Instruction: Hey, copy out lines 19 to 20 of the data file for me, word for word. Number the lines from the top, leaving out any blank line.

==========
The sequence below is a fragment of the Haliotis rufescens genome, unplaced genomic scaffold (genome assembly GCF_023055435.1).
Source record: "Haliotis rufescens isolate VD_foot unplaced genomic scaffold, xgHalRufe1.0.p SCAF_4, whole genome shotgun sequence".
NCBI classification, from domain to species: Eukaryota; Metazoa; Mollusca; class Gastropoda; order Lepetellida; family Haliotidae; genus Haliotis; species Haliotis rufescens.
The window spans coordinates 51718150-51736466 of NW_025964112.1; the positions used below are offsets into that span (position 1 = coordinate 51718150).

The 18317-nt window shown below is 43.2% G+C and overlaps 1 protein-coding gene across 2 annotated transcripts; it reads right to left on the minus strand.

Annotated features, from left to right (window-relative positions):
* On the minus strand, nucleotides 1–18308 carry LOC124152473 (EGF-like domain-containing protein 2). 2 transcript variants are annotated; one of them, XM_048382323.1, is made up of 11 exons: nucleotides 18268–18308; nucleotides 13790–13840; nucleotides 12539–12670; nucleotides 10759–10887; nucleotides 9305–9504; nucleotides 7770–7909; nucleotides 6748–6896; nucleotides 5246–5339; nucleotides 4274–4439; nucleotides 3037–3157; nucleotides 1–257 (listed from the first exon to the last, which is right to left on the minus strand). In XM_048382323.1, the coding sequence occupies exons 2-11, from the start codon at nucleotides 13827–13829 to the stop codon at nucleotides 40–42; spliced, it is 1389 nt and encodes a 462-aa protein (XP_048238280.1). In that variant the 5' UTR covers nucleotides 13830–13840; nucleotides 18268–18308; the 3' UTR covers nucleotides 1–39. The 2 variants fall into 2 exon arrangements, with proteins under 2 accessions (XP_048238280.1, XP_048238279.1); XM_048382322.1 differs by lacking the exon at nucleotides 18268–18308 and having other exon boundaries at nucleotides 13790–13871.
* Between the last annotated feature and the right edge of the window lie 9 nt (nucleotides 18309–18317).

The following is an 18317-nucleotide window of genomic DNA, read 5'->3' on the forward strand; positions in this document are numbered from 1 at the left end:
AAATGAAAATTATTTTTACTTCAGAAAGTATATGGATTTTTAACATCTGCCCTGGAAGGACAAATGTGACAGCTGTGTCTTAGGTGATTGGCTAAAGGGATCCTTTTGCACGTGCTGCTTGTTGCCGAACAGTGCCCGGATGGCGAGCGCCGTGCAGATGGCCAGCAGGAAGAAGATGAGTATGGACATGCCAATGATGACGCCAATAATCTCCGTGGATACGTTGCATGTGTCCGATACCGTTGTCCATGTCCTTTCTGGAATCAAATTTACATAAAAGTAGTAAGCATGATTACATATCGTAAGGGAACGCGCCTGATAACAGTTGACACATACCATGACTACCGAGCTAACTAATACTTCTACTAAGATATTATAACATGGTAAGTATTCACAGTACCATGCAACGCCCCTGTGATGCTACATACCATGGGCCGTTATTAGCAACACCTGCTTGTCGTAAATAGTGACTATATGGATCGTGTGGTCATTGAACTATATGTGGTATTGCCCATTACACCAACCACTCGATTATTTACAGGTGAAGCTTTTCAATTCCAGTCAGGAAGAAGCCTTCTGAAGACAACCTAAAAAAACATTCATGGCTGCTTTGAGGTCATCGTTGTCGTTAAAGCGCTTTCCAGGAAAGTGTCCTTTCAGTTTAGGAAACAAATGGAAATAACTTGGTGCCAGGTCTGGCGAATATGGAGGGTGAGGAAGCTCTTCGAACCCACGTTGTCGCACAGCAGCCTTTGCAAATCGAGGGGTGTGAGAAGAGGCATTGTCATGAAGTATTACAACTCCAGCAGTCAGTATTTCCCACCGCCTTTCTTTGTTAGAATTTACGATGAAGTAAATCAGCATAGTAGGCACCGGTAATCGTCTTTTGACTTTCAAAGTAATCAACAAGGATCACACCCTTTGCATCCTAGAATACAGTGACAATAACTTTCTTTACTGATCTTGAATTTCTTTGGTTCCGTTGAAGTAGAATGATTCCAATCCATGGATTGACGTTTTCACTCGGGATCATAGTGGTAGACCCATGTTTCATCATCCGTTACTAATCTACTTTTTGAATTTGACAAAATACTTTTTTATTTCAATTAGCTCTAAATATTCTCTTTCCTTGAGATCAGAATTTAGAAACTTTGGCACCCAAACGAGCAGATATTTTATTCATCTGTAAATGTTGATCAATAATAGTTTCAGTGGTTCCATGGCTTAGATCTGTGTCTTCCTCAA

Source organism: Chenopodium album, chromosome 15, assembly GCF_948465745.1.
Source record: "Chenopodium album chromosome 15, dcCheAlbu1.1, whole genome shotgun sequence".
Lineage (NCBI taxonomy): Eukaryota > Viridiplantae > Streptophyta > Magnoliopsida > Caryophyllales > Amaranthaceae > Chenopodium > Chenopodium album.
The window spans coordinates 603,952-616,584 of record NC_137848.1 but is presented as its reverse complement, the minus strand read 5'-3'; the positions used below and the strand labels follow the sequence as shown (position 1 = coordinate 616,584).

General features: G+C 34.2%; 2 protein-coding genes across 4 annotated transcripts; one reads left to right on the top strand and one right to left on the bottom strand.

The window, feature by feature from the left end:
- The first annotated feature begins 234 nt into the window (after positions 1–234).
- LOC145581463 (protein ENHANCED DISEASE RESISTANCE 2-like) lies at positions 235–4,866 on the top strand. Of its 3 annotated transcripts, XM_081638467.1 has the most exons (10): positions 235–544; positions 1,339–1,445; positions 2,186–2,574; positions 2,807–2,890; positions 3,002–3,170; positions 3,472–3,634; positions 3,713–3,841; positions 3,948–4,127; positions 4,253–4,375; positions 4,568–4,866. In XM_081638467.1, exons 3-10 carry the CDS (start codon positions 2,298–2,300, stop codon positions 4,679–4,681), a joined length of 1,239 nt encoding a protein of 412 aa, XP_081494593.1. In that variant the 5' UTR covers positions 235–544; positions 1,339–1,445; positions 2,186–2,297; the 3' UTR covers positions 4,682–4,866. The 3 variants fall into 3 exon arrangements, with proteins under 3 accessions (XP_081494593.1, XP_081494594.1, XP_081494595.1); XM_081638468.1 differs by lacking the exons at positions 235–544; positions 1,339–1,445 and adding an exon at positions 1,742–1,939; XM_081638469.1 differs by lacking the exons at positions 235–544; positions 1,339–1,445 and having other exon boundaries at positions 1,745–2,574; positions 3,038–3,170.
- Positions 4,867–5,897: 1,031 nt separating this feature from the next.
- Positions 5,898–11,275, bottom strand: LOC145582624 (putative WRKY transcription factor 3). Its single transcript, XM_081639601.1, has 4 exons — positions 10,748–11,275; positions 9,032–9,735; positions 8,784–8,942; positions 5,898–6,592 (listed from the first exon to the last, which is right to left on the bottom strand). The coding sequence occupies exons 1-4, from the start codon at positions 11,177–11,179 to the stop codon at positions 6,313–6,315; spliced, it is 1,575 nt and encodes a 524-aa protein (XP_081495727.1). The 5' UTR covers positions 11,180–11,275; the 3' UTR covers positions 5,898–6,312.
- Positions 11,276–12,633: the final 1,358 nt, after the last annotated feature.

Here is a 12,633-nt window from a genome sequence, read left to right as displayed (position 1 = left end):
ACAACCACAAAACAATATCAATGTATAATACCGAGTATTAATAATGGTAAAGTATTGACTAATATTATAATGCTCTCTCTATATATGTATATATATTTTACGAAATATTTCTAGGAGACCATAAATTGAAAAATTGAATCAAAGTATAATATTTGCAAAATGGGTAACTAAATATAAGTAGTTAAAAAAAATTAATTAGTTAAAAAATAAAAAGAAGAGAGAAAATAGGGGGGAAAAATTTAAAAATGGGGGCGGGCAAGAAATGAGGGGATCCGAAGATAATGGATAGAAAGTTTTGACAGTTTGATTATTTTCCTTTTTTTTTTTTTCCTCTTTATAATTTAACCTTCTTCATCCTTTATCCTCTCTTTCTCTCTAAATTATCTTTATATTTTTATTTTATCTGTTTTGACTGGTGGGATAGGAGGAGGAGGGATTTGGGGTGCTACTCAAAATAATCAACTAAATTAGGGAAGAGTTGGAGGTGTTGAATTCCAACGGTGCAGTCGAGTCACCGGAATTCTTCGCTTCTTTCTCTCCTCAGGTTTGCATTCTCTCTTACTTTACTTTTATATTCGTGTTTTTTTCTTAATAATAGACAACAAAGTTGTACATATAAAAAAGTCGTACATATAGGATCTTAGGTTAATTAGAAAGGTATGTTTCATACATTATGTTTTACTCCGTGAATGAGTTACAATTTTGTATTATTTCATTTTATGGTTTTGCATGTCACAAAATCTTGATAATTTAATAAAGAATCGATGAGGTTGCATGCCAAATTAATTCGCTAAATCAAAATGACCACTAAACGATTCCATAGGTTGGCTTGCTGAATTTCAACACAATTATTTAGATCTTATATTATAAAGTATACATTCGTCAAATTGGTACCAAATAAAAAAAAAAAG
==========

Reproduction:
- Positions 4,867–5,897: 1,031 nt separating this feature from the next.
- Positions 5,898–11,275, bottom strand: LOC145582624 (putative WRKY transcription factor 3). Its single transcript, XM_081639601.1, has 4 exons — positions 10,748–11,275; positions 9,032–9,735; positions 8,784–8,942; positions 5,898–6,592 (listed from the first exon to the last, which is right to left on the bottom strand). The coding sequence occupies exons 1-4, from the start codon at positions 11,177–11,179 to the stop codon at positions 6,313–6,315; spliced, it is 1,575 nt and encodes a 524-aa protein (XP_081495727.1). The 5' UTR covers positions 11,180–11,275; the 3' UTR covers positions 5,898–6,312.